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Linux Pocket Guide, 2nd Edition by Daniel J. Barrett

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Name

w — stdin  stdout  - file  -- opt  --help  --version

Synopsis

w [username]

The w command displays the current process running in each shell for all logged-in users:

$ w
 10:51pm  up 8 days,  3:42,  8 users,
 load average: 0.00, 0.00, 0.00
USER    TTY   FROM  LOGIN@  IDLE   JCPU   PCPU  WHAT
barrett pts/0 :0    Sat 2pm 27:13m 0.07s  0.07s emacs
jones   pts/1 host1 6Sep03   2:33m 0.74s  0.21s bash
smith   pts/2 host2 6Sep03   0.00s 13.35s 0.04s w

The top line is the same one printed by uptime. The columns indicate the user’s terminal, originating host or X display (if applicable), login time, idle time, two measures of the CPU time (run man w for details), and the current process. Provide a username to see only that user’s information.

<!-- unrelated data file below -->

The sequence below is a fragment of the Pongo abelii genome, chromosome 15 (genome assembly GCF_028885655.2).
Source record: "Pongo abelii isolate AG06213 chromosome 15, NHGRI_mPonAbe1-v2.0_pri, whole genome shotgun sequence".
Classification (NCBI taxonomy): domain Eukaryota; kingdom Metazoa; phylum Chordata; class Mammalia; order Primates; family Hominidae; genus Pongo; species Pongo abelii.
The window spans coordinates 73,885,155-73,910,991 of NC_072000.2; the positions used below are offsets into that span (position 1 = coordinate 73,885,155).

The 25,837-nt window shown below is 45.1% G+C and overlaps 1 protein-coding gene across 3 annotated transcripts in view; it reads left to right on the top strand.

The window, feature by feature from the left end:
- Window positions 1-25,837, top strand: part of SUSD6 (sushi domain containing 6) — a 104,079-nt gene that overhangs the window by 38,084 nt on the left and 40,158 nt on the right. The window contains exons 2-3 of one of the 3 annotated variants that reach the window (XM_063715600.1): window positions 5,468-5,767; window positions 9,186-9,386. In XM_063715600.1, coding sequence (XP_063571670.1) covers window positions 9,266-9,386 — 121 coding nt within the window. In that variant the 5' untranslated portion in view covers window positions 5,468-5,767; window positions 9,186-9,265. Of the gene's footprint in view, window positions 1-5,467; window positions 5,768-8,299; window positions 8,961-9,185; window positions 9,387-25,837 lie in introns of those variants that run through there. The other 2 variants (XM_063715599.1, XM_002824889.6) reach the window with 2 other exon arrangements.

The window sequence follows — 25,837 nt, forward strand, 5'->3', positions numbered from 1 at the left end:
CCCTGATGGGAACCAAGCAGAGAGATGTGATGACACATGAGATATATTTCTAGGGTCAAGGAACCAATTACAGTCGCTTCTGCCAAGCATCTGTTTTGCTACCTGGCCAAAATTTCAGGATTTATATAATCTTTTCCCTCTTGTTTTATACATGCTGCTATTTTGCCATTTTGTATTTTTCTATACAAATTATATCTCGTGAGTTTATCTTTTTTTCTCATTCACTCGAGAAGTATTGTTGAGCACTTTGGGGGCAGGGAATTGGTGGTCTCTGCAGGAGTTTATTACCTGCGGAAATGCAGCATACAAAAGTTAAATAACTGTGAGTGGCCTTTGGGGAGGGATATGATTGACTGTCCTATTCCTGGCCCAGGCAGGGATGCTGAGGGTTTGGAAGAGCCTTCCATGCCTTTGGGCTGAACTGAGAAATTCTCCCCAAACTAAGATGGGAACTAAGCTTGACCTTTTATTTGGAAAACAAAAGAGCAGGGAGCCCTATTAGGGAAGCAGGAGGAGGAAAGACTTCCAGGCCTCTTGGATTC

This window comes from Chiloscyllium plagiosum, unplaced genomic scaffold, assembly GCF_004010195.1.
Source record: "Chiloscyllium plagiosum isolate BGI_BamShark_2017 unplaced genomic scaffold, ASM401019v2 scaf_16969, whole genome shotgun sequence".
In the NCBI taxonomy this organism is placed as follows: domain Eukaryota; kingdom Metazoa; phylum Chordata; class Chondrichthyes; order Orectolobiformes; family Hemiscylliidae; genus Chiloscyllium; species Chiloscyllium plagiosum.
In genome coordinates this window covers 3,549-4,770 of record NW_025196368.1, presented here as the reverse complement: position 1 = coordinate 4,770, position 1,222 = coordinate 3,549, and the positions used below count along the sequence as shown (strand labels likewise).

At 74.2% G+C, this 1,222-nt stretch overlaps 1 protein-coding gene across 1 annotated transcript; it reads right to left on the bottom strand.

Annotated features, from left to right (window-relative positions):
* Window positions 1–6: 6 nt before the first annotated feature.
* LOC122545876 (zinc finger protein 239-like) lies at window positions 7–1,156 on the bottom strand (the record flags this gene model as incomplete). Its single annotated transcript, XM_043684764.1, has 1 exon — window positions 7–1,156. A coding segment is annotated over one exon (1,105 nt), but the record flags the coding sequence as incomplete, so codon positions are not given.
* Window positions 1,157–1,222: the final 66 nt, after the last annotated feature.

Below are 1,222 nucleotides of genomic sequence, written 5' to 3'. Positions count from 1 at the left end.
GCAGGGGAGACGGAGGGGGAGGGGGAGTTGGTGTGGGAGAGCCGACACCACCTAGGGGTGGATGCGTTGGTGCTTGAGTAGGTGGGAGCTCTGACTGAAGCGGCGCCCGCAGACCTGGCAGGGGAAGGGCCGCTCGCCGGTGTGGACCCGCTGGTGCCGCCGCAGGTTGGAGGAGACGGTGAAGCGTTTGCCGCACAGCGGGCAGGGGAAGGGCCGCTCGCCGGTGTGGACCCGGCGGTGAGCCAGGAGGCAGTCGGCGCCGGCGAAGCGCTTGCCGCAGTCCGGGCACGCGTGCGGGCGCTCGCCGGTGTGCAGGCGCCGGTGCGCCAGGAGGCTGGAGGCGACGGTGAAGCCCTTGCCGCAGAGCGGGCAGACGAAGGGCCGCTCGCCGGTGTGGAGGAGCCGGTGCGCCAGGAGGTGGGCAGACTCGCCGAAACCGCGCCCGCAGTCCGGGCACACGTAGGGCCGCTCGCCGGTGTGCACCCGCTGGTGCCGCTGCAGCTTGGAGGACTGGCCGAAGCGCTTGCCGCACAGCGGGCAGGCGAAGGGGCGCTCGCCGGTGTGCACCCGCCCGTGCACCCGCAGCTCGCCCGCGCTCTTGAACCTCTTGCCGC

For the briefest output, try w -hfs.

Useful options

-h

Don’t print the header line.

-f

Don’t print the FROM column.

-s

Don’t print the JCPU and PCPU columns.

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